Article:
Simon Rogers of Pelgrane Press was kind enough to send me a printer-mangled copy of Shadows over Filmland for my review, and it represents the last of my multiple reviews – here and elsewhere – that I wanted to finish this month. SPOIILERS are below.
In addition to my love of the Cthulhu Mythos, I’ve maintained an on-and-off interest in early horror cinema. I wouldn’t consider myself an expert on it by any stretch of the imagination, but I do enjoy old Boris Karloff and Bela Lugosi films when I get a chance to watch. Nonetheless, I’ve never really embraced crossing the two genres, as often one gets lost in the other. In Shadows over Filmland, Robin Laws and Kenneth Hite attempt to bring the two together in a dozen scenarios, with Hite making a solid case at the beginning for elements that are common to both and handling the setting and tropes of these movies, defined here as “Backlot Gothic,” in a game.
The book provides a dozen scenarios covering many different elements. One could attempt to shoehorn them into conventional movie sub-genres – Dracula, werewolf, monster ape, mummy, etc. Nonetheless, each has at least a touch of Lovecraft and his ilk that takes it beyond pastiche and creates scenarios that combine classic horror movie sensibilities with the Cthulhu Mythos. My personal favorites include the vampire (?) encounters in “Dreams of Dracula,” the “Invisible Man” semi-takeoff that is “The Non-Euclidean Man,” the psychological thriller “The Night I Died,” and the surrealist atmosphere and personality clashes of “The Black Chateau.” Most of these make intelligent and interesting use of the Mythos while catching what made the movies so great.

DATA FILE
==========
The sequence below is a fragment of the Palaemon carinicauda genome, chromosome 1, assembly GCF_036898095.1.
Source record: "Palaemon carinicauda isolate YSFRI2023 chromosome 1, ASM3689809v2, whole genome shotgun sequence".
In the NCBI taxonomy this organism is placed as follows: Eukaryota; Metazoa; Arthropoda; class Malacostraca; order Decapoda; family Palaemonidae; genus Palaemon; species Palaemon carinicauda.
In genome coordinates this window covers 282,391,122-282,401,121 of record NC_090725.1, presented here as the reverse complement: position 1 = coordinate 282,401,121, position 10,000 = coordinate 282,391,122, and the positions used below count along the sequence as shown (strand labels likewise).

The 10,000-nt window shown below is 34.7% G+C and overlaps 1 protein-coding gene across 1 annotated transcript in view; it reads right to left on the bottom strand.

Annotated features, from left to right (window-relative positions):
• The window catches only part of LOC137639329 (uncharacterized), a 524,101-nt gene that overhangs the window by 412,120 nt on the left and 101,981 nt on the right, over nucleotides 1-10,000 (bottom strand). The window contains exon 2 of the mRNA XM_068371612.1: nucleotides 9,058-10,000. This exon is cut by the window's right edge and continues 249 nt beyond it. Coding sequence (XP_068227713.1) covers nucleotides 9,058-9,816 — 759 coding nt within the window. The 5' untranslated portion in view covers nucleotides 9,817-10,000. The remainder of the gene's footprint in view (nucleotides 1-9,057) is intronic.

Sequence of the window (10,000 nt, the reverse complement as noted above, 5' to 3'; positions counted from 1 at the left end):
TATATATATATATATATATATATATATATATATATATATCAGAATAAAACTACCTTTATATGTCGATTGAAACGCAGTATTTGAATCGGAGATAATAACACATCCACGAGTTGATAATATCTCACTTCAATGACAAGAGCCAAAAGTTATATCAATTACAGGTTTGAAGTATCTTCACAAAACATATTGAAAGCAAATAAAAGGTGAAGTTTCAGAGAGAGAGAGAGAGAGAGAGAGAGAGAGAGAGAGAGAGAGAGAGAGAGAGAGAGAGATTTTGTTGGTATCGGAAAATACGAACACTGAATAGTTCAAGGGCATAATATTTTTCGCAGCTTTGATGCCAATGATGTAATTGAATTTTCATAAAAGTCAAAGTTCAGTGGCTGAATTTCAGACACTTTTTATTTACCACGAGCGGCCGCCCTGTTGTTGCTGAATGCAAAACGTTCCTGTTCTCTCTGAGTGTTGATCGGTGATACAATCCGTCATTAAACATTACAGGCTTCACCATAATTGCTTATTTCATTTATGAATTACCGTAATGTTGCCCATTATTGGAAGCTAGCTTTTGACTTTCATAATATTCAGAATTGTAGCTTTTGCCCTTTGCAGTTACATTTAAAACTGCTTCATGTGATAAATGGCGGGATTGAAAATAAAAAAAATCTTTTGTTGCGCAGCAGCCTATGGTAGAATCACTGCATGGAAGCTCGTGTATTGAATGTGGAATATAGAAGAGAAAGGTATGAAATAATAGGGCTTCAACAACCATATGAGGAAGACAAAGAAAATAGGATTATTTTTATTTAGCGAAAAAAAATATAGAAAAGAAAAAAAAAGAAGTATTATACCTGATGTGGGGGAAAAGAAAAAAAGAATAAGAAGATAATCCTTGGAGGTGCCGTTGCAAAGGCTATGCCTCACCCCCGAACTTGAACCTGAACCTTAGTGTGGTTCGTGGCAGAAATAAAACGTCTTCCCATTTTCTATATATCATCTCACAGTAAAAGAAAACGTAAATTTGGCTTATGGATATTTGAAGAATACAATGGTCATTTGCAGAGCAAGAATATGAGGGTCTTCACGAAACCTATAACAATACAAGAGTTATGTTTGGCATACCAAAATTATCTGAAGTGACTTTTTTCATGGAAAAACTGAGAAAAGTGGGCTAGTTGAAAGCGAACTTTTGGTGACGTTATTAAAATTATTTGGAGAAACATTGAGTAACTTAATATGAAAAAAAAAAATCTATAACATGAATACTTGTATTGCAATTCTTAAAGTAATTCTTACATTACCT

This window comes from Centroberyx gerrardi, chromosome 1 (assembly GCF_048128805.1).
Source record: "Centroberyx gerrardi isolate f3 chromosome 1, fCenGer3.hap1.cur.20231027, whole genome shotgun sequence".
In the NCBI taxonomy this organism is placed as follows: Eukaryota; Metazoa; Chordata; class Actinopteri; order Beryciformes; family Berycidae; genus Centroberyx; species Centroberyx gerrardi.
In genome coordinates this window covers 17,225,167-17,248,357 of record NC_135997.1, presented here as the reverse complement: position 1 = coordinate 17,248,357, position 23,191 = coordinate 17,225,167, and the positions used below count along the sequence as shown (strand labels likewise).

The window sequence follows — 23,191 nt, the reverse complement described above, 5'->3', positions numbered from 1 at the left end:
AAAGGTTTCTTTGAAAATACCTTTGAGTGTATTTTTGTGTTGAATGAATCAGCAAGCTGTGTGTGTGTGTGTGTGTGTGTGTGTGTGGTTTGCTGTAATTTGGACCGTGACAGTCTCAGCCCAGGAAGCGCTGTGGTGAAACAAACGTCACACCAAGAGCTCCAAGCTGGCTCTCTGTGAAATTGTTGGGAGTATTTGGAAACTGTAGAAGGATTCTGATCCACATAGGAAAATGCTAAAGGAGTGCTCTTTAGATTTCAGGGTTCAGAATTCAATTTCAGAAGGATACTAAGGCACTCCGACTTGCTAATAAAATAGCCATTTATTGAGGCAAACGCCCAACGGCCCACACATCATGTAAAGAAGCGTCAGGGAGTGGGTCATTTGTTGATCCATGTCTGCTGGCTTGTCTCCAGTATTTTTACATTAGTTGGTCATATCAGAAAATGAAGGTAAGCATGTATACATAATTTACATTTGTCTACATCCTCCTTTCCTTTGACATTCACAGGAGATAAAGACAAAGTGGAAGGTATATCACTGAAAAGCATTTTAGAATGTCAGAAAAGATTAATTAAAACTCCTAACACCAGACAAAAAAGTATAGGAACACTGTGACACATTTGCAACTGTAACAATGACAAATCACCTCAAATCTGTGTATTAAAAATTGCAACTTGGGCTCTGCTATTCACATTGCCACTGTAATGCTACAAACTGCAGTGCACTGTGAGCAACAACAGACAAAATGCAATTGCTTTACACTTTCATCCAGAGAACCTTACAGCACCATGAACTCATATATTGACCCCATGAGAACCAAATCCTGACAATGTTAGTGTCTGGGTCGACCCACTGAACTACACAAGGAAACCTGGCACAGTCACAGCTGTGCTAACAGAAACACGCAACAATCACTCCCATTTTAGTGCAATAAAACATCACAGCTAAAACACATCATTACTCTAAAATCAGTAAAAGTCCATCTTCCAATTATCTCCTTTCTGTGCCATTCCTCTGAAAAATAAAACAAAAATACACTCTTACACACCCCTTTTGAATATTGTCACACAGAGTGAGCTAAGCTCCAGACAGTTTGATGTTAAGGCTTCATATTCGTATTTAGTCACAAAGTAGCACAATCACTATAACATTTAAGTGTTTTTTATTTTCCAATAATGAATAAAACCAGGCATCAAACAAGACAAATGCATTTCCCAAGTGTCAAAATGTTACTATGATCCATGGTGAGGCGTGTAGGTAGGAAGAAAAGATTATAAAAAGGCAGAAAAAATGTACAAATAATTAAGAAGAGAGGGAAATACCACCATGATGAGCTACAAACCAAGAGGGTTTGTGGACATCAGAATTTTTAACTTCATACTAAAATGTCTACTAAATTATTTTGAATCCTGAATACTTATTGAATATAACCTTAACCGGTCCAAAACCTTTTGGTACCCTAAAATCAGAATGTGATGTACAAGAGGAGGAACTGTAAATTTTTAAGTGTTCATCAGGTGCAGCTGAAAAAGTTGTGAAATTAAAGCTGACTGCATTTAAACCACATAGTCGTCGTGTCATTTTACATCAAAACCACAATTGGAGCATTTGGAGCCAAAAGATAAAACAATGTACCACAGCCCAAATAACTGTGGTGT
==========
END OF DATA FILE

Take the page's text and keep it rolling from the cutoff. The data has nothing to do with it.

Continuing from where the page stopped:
Sometimes this mix works better than others, of course, . My least favorite scenario was “White Bokor,” which was written as a sequel to the classic Bela Lugosi film White Zombie but seems to take more of its cues from Night of the Living Dead. Another, “The Preserve”, is a blend of “The Most Dangerous Game” with one of those “Monster Mashup” movies. I find that it works, largely because I approached it with the sensibilities of what to expect from such a movie, but I’m not certain how players might feel coming into it cold.
Nonetheless, this is a solid collection of scenarios for the right group. As the mix is unusual, I’d recommend that Keepers discuss running these scenarios with their group first, so that they can gauge their sensibilities and pick something that pleases them.